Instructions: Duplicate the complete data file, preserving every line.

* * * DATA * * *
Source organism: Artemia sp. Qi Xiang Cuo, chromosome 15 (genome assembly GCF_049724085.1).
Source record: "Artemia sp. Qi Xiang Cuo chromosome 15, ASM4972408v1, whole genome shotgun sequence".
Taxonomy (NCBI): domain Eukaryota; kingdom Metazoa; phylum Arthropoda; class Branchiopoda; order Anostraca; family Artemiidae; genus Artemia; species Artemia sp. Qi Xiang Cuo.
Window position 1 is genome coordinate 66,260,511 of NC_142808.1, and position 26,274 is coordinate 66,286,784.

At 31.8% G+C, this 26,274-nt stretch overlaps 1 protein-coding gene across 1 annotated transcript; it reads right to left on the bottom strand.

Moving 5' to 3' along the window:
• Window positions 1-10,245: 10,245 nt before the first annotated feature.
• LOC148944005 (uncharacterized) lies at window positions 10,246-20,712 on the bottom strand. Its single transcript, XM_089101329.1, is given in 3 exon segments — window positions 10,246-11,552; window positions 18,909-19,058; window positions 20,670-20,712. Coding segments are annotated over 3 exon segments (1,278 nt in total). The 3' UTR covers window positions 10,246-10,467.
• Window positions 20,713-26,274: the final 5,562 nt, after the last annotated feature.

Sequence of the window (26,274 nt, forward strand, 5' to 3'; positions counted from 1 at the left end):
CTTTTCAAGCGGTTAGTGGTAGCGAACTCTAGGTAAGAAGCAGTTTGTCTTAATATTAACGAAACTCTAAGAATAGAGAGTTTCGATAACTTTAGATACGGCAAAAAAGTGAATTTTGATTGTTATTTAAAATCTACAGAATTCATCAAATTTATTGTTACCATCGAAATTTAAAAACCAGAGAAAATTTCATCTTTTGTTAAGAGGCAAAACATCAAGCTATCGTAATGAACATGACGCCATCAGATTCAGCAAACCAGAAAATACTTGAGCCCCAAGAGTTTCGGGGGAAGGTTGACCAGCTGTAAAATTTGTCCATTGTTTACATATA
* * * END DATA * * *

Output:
Source organism: Artemia sp. Qi Xiang Cuo, chromosome 15 (genome assembly GCF_049724085.1).
Source record: "Artemia sp. Qi Xiang Cuo chromosome 15, ASM4972408v1, whole genome shotgun sequence".
Taxonomy (NCBI): domain Eukaryota; kingdom Metazoa; phylum Arthropoda; class Branchiopoda; order Anostraca; family Artemiidae; genus Artemia; species Artemia sp. Qi Xiang Cuo.
Window position 1 is genome coordinate 66,260,511 of NC_142808.1, and position 26,274 is coordinate 66,286,784.

At 31.8% G+C, this 26,274-nt stretch overlaps 1 protein-coding gene across 1 annotated transcript; it reads right to left on the bottom strand.

Moving 5' to 3' along the window:
• Window positions 1-10,245: 10,245 nt before the first annotated feature.
• LOC148944005 (uncharacterized) lies at window positions 10,246-20,712 on the bottom strand. Its single transcript, XM_089101329.1, is given in 3 exon segments — window positions 10,246-11,552; window positions 18,909-19,058; window positions 20,670-20,712. Coding segments are annotated over 3 exon segments (1,278 nt in total). The 3' UTR covers window positions 10,246-10,467.
• Window positions 20,713-26,274: the final 5,562 nt, after the last annotated feature.

Sequence of the window (26,274 nt, forward strand, 5' to 3'; positions counted from 1 at the left end):
CTTTTCAAGCGGTTAGTGGTAGCGAACTCTAGGTAAGAAGCAGTTTGTCTTAATATTAACGAAACTCTAAGAATAGAGAGTTTCGATAACTTTAGATACGGCAAAAAAGTGAATTTTGATTGTTATTTAAAATCTACAGAATTCATCAAATTTATTGTTACCATCGAAATTTAAAAACCAGAGAAAATTTCATCTTTTGTTAAGAGGCAAAACATCAAGCTATCGTAATGAACATGACGCCATCAGATTCAGCAAACCAGAAAATACTTGAGCCCCAAGAGTTTCGGGGGAAGGTTGACCAGCTGTAAAATTTGTCCATTGTTTACATATA